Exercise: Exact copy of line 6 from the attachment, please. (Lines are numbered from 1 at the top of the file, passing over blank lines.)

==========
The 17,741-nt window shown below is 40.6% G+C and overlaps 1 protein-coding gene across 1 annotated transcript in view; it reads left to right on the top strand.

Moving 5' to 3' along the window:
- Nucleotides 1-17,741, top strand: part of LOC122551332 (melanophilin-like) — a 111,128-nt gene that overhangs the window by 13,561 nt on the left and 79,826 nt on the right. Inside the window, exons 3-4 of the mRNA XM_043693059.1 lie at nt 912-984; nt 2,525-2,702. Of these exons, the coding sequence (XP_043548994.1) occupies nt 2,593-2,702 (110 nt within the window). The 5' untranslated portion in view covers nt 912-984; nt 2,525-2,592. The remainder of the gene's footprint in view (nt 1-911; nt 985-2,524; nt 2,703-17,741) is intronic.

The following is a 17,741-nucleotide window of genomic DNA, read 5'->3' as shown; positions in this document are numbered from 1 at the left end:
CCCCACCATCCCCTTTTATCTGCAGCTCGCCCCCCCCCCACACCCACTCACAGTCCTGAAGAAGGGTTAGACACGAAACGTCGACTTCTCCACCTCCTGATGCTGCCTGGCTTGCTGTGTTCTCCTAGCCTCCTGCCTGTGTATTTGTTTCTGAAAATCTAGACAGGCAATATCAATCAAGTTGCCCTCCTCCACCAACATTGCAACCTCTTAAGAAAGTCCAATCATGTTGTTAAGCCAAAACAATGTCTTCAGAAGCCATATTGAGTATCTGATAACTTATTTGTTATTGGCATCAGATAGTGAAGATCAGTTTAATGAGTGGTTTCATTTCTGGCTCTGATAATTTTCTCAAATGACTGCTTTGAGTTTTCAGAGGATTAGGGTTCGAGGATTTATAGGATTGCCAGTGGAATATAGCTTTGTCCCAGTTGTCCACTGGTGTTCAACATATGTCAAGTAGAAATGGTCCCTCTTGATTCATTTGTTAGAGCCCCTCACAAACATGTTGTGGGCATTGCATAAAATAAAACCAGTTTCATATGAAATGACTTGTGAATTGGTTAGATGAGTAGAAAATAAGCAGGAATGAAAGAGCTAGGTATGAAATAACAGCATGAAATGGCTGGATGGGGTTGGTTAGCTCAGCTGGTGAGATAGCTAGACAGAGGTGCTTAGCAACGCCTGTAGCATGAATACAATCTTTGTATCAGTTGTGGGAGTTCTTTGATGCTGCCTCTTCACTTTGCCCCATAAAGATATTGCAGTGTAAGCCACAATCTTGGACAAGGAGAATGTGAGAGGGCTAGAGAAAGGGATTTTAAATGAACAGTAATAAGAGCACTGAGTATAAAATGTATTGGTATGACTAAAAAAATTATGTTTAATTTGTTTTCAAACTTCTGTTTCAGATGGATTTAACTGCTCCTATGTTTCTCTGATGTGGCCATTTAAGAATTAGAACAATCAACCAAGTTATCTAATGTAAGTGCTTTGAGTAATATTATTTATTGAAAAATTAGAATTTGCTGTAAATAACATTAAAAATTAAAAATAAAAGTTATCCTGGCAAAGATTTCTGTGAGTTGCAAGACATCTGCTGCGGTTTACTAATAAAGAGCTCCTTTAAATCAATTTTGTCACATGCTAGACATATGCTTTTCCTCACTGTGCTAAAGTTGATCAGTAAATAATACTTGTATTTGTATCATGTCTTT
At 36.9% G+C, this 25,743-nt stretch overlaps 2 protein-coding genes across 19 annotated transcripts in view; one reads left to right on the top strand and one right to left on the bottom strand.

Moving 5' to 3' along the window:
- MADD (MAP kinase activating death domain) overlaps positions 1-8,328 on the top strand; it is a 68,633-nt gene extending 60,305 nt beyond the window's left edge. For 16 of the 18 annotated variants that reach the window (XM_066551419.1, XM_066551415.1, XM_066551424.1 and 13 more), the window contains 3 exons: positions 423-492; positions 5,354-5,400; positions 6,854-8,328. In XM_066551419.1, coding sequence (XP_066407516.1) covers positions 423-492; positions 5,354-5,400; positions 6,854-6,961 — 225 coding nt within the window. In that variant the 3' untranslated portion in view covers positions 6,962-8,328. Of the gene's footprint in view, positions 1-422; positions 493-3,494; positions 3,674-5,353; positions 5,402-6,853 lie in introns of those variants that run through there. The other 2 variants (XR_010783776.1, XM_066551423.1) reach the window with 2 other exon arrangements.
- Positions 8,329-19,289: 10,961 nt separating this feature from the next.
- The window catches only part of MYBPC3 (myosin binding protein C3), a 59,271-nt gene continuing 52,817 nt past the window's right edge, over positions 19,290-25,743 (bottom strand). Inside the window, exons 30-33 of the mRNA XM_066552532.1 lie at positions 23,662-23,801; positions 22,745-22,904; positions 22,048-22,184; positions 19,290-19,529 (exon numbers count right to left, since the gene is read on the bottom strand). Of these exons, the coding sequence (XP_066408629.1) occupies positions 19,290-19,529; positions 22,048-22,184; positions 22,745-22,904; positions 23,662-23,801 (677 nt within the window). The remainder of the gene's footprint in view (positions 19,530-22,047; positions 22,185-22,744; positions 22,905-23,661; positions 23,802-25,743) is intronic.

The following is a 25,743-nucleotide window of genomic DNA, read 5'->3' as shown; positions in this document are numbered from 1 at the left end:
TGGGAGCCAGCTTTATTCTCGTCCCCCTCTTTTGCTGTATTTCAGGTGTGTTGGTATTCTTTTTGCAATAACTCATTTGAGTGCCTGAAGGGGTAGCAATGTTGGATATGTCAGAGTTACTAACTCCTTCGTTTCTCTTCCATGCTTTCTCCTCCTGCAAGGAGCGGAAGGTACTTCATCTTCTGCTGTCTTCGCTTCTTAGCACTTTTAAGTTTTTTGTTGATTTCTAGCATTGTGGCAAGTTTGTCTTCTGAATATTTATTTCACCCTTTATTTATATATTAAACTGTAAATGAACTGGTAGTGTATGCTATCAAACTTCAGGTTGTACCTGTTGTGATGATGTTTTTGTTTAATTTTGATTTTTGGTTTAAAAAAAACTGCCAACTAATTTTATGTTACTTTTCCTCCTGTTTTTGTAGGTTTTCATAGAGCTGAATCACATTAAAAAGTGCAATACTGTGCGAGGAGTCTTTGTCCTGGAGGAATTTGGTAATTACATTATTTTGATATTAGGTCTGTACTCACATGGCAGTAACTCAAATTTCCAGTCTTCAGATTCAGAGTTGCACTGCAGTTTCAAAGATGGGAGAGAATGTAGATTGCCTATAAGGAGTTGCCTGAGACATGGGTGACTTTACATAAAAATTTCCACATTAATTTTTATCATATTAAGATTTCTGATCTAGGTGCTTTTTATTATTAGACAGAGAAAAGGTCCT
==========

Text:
At 36.9% G+C, this 25,743-nt stretch overlaps 2 protein-coding genes across 19 annotated transcripts in view; one reads left to right on the top strand and one right to left on the bottom strand.